Residents of Wardsboro risk having no say in the closing of their school if the merger revote passes on May 1.
Article 15 of the consolidation states: No schools will be closed within its boundaries after the effective date of merger unless the electorate of the town in which the school is located consents to closure. However, a new Dover/Wardsboro unified school board would have the authority on its own to delete or change this or any article in the agreement.
The only way to guarantee a town vote before closing a school is to include said provision in the warning, which currently it does not.
In addition to the threat of survival for our school, a revote to support the merger will put Wardsboro at a distinct disadvantage. Dover has twice the student population of Wardsboro, and after the 2020 census, will most likely have the controlling votes on the new board. Given one town’s superior position, it is difficult to believe that the concerns of both will be given equal weight.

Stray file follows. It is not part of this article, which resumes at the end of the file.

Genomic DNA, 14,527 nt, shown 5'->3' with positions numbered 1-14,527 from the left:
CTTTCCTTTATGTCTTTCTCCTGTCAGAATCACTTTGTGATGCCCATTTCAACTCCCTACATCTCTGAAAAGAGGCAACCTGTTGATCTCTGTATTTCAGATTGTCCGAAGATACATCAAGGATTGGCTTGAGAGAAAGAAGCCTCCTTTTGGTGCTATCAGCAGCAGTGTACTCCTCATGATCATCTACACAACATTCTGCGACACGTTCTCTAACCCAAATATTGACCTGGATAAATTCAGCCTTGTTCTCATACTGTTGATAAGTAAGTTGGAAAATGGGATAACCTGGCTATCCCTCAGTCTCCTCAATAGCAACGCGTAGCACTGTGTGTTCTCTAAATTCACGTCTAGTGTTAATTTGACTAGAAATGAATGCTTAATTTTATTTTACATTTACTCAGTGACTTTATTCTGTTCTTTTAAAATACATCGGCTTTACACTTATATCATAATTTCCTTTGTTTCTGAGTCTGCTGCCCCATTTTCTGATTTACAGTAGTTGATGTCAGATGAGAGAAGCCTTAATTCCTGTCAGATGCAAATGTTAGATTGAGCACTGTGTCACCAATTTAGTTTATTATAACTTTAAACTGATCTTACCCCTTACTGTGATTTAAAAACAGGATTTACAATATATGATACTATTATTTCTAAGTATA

Even before the next census, the merger agreement, as currently presented, poses risks. Dover and Wardsboro are distinct communities with individual histories, cultures and preferences (such as sending school designation and supportive transportation). As the school is the heart of each town, any merger that blends school districts must honor the unique character of each community, which can only be accomplished by an equal partnership of governance.
Much good work has been done by the study committee members, which need not be lost with a no vote. We can build on their accomplishment to create school governance that safeguards our small schools and gives equal power to participating towns.
To begin our task of securing a school district that genuinely protects our children, our school and our town, I ask Wardsboro on May 1, to vote no, again.